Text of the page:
Practitioners of Chinese medicine consider the horn an effective medicine against fever, although the aphrodisiac theory is largely myth.  There's no evidence that the powdered horn alleviates fever and convulsion.  In the meantime it seems this impressive animal has to die in large numbers to fuel a dubious theory that it might improve the well being of humans. Conscience doesn't come into the equation where there's a buck to be made. Almost 450 rhinos were killed for their horns in 2010 in South Africa alone. In Vietnam one horn can fetch a quarter of a million dollars. It's perhaps no coincidence that the Javan rhino is almost extinct in Vietnam.

A lot of people think rhinos are among the most dangerous animals in the world. A recent list of the most dangerous 25 lists them at number 23, one place below the tiny cone snail, a little bugger whose venom can end 20 lives in one shot.

The fact rhinos can weigh 2 tons; have poor eye sight and can reach speeds of 40 mph means it's not a great idea to run up behind them and let off a party popper in their armored rear ends. However, rhinos kill far fewer people than horrible hippos and African elephants.

Of course there are also fewer of them. The sobering reality is at some time in the future zoos are likely to be the only place we can see a rhinoceros.

Useless Fact About the Rhino

An odd legend that rhinos stop out fires has been doing the rounds in south east Asia for decades. The rhino has a mystical name that relates to fire in Malay. In the film The Gods Must be Crazy, an African rhino stomps out two fires. Reports that the Prodigy will be featuring a rhino in their new release Fire Stomper are yet to be confirmed.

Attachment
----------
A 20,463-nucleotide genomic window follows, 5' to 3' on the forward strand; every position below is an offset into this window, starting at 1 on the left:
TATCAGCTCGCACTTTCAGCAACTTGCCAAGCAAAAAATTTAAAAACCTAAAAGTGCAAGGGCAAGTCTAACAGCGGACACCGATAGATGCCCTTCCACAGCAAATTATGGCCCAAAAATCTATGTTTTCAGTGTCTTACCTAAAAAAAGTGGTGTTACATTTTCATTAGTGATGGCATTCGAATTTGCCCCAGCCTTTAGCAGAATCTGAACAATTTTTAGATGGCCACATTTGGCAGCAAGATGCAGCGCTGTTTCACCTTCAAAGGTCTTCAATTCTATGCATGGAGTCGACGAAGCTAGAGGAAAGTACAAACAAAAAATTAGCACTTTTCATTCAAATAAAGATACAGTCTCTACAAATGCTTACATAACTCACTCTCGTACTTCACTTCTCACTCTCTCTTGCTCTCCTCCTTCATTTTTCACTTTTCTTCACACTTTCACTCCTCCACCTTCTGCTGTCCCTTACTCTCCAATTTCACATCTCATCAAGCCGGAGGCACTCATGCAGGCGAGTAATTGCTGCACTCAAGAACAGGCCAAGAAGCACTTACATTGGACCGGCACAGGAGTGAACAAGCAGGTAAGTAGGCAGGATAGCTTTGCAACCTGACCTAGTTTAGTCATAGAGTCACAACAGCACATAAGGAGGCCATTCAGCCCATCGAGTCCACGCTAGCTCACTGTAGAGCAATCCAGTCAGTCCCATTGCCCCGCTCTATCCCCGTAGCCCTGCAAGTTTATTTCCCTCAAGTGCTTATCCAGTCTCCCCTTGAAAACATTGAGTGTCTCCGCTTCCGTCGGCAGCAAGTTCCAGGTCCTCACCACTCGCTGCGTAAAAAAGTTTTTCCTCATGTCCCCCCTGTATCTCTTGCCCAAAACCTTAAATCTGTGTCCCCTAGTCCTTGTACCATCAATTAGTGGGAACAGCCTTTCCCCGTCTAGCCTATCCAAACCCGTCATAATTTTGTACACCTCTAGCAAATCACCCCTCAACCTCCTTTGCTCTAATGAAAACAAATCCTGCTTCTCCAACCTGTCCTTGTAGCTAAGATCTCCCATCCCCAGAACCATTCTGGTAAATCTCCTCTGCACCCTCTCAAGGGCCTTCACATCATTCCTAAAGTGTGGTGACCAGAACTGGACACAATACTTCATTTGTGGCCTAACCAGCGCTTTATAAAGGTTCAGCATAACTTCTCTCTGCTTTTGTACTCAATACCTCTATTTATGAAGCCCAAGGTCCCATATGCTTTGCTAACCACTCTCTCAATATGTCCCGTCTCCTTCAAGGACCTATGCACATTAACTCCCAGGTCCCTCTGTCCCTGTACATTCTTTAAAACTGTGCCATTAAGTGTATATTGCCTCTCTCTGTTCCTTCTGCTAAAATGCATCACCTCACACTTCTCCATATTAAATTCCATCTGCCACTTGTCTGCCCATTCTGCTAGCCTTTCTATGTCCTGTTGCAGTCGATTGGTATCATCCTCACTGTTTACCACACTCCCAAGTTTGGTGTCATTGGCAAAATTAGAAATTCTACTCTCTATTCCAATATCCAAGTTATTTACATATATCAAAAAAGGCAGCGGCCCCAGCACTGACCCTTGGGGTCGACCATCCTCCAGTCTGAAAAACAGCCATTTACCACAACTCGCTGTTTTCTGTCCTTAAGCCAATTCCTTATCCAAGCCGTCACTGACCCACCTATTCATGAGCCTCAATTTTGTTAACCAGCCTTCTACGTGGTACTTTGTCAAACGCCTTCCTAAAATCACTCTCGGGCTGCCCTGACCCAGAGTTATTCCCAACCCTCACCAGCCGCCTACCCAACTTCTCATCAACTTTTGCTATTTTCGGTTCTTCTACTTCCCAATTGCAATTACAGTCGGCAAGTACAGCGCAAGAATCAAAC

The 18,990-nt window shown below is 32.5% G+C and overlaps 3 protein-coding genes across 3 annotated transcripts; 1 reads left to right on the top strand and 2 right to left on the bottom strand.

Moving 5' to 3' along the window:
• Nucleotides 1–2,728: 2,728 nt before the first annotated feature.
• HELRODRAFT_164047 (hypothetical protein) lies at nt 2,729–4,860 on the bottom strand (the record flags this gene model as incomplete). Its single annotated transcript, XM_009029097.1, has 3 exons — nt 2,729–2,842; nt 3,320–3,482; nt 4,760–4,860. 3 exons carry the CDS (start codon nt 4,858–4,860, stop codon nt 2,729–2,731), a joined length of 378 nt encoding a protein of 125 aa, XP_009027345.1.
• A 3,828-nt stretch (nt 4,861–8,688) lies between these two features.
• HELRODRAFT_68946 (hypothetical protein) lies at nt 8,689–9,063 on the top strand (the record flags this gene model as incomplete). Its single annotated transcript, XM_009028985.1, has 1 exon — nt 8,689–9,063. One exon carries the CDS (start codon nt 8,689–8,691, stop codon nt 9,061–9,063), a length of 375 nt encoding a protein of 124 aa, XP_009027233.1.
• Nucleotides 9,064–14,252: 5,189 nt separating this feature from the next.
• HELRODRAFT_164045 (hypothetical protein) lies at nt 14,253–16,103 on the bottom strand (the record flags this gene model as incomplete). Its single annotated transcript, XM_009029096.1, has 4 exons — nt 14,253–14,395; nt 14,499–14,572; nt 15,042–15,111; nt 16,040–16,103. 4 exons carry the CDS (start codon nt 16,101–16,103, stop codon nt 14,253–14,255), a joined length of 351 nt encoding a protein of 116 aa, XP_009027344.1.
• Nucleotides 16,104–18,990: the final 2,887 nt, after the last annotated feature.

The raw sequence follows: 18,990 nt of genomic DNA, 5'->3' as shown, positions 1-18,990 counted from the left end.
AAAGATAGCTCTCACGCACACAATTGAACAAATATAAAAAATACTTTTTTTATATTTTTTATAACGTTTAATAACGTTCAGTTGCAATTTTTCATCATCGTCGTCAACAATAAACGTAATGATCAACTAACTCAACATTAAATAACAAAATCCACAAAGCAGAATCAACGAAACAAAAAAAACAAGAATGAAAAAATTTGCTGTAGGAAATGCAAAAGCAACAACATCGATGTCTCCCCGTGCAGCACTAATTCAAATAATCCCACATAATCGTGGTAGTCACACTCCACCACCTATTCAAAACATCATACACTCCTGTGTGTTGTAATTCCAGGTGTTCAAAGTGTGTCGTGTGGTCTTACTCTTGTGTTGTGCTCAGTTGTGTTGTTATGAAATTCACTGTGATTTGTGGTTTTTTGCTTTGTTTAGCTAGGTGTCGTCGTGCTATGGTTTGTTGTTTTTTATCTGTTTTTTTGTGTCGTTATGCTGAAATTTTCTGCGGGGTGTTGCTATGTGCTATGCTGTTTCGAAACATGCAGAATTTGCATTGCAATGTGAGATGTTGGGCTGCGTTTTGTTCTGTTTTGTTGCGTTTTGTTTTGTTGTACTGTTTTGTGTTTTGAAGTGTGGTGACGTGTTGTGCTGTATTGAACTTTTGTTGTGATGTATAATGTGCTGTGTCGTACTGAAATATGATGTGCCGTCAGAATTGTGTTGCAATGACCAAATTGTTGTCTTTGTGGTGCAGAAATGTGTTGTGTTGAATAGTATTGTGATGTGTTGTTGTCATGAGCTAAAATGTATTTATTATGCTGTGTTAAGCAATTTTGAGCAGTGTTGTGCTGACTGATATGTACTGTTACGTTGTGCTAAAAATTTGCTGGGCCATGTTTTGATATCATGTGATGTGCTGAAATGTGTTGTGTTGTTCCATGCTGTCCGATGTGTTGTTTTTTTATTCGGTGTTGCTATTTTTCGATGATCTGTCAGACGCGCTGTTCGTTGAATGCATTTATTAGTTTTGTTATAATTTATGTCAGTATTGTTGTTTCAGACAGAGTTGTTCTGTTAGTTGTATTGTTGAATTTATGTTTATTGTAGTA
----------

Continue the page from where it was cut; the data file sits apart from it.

What Not To Say to a Rhino

Maybe we should get the guys together.






24 comments:

  1. Ride the rhino? Really? That had to be a headdesk moment. Wow.

    I'm also amused by the visual of a zebra chasing a rhino into a moat. Who new zebras were so intimidating to a rhino.

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    1. Hey Jean - no accounting for TV reporters eh :)

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  2. Poor beasties. I don't like that whole rhino horn thing at all.

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  3. Great ending to a fascinating post! Happy R day!
    tm

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    1. Thanks Zoe - finally got round to visiting yours.

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  4. I didn't know there were so many different kinds of rhinos. Too bad they are so endangered. =(

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    1. yup Patricia -sadly they all have horns of some kind :)